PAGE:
- Sharon's Anti-Racism Newsletter
- Revisiting Allyship
Why I still like Michelle MiJung Kim’s definition
Allyship sometimes gets a bad rap, because far too many people have assigned themselves the label based on doing the bare minimum. As my African-American friends would say: nah, that ain’t it, fam!
When I think about what allyship looks like - how I’ve experienced it - I come back to Michelle MiJung Kim’s definition from her excellent book, The Wake Up (you can read my review of The Wake Up here).
There’s a lot in that short sentence. For me, the “active and consistent practice” bit is key. Allyship isn’t something you pick up today and put down tomorrow when it gets “too hard”. Instead, it’s something you do even when it’s hard, even if you make mistakes, even if you don’t get the response you expected or wanted. You keep getting up and trying to do better.
“Using power and privilege to achieve equity” is also key, though these days my focus is on getting to equality. It’s about recognising where you can make a positive difference and doing so. I’ve been lucky enough to benefit from some of that, getting help with everything from my book cover to some super useful marketing and public speaking tips. (You know who you are - and thank you again.)
But the final part is perhaps the most important bit to keep in mind. “Holding ourselves accountable to marginalized people’s needs”. That means letting who face isms lead or guide equality efforts and define what they need while allies offer support. Allies don’t have to be in charge or the loudest voices in the room - after all, isn’t that how we got into some of the messes we’re in now?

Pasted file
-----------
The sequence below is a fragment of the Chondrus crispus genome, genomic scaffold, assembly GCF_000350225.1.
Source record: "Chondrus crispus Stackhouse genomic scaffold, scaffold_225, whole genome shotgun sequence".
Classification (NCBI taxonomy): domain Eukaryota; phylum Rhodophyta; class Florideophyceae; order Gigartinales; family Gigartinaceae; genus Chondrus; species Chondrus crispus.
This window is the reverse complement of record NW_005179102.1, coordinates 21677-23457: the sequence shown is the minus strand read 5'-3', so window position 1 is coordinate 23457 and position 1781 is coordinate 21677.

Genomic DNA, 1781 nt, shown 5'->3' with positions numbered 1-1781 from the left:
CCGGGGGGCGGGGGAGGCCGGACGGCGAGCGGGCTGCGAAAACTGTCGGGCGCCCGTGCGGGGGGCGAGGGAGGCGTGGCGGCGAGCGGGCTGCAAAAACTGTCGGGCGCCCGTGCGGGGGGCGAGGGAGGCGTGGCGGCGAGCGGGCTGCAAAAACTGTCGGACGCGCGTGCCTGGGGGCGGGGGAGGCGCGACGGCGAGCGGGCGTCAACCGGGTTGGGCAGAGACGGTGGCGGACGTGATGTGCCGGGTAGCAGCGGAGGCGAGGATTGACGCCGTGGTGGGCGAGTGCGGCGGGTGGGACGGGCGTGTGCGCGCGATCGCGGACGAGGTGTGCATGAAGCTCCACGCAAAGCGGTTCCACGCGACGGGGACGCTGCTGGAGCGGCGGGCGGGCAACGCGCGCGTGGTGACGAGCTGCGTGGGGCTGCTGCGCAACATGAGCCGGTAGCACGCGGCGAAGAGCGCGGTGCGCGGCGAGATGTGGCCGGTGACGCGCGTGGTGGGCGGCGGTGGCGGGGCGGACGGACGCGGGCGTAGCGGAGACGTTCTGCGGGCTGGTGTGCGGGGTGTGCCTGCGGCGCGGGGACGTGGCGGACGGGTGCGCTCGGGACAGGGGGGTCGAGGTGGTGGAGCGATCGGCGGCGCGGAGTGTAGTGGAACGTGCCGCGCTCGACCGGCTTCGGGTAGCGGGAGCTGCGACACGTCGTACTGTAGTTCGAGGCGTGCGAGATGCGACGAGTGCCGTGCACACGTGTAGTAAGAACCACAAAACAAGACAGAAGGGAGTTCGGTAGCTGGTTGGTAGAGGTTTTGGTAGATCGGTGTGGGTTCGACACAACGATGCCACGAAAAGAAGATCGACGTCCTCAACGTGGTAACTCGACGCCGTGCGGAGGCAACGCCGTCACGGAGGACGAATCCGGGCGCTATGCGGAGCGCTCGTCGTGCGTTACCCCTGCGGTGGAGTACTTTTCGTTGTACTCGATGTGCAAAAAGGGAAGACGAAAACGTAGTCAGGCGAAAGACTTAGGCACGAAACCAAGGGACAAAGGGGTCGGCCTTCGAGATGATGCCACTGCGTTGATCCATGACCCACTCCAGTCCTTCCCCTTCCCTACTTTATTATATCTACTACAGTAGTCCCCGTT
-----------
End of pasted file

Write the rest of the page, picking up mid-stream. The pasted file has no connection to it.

At a workshop I attended some time back, one of the participants talked about empathy in allyship, and said “when we cry, you cry”. That was powerful, though let’s make the distinction clear between tears of empathy and tears of discomfort.
Finally, Michelle MiJung Kim asks this question in chapter 11:
“Instead of asking, ‘What can I do to achieve equity and justice?’ what if we asked, ‘What am I willing to give up?’”
It’s a powerful reminder that sometimes allyship means sacrifice, whether that’s sacrificing your silence, your comfort or some of your money.
How would you answer that question today? Has that changed since you became an active anti-racist?
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